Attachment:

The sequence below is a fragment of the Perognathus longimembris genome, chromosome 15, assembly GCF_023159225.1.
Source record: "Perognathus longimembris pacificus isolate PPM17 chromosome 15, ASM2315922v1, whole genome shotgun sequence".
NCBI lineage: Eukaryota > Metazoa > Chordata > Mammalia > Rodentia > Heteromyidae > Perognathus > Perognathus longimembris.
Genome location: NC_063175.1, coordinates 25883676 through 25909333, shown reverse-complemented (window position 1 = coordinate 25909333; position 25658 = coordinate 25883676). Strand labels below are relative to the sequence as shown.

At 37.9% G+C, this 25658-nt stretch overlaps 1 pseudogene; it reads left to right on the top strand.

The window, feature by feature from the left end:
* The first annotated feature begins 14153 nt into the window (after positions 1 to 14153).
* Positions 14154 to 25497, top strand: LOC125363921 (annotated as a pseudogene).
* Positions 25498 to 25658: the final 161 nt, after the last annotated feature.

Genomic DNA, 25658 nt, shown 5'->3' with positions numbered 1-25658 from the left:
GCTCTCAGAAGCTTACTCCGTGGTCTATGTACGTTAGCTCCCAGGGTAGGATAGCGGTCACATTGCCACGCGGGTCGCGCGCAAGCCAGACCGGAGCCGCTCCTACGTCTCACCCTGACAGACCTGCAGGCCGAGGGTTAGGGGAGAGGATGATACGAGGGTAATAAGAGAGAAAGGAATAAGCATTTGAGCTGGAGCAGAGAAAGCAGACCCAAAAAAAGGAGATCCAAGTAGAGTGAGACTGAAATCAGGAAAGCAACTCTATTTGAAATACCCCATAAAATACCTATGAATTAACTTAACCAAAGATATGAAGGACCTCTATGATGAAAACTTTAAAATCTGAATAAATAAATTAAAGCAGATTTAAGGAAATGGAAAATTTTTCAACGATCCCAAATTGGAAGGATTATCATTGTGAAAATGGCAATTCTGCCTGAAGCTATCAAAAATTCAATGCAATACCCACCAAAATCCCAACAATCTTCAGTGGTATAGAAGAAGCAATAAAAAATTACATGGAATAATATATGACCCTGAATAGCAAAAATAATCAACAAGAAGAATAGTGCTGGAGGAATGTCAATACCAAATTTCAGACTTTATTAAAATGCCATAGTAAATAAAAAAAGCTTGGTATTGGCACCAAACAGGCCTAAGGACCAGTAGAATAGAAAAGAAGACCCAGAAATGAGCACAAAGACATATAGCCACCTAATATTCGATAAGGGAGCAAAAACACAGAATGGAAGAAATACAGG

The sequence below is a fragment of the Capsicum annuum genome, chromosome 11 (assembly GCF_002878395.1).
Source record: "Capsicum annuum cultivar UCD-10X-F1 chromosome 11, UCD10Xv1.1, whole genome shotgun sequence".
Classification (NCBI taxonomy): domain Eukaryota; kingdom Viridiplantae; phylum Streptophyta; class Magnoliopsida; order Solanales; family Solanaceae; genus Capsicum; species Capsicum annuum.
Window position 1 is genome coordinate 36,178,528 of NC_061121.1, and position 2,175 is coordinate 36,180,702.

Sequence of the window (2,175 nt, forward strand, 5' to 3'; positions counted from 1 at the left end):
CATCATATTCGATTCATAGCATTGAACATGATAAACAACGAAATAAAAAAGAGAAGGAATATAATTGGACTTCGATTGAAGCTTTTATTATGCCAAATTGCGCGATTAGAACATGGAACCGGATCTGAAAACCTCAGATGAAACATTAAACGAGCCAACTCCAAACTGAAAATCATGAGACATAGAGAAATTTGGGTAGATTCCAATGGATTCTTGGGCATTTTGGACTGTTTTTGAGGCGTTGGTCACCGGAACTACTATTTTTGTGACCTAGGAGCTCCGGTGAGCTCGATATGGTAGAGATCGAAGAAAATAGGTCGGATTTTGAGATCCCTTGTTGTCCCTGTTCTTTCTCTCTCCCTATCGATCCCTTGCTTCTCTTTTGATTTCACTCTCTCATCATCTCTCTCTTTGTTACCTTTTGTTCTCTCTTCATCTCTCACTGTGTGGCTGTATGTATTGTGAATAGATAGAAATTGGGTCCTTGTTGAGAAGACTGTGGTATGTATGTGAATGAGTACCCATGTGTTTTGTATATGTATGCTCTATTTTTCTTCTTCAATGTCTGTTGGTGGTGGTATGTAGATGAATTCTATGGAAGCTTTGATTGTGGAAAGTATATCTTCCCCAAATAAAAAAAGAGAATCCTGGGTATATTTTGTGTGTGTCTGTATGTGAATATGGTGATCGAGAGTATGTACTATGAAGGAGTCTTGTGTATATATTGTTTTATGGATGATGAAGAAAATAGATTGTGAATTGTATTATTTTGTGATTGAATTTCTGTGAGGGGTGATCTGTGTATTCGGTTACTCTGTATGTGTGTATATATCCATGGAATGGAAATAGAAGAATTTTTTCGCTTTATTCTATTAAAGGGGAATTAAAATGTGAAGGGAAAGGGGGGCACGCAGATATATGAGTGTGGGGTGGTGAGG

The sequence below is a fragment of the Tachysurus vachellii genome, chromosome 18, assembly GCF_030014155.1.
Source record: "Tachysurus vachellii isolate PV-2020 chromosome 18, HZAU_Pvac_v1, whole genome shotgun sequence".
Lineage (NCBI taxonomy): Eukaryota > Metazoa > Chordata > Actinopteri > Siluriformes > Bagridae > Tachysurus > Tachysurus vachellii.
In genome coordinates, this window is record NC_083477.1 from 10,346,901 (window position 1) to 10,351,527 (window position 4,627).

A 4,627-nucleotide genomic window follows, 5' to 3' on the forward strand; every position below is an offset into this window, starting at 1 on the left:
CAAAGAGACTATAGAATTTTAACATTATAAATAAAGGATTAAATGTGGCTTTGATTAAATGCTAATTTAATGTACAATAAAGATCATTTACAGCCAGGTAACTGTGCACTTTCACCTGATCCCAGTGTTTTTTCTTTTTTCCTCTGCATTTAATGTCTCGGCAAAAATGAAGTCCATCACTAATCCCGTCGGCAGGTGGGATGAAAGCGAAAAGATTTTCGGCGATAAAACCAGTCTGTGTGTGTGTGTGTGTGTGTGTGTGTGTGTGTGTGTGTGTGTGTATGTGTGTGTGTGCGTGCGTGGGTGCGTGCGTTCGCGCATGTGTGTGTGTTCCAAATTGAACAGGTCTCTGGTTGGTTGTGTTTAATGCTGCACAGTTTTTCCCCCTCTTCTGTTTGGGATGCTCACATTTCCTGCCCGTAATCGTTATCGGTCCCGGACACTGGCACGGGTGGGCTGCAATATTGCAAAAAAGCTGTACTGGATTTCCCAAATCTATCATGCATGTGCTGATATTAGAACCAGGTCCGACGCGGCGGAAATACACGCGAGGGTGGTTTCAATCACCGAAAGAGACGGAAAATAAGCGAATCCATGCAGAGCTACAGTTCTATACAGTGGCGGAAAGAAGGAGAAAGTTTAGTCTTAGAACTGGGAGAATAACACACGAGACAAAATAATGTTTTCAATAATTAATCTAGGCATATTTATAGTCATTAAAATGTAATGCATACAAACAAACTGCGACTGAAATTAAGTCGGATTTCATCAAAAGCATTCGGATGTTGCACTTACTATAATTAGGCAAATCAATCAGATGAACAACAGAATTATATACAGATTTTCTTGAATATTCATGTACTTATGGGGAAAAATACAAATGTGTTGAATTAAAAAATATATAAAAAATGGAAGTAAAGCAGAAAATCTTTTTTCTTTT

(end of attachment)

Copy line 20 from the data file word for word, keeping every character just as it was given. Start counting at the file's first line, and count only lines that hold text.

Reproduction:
Lineage (NCBI taxonomy): Eukaryota > Metazoa > Chordata > Actinopteri > Siluriformes > Bagridae > Tachysurus > Tachysurus vachellii.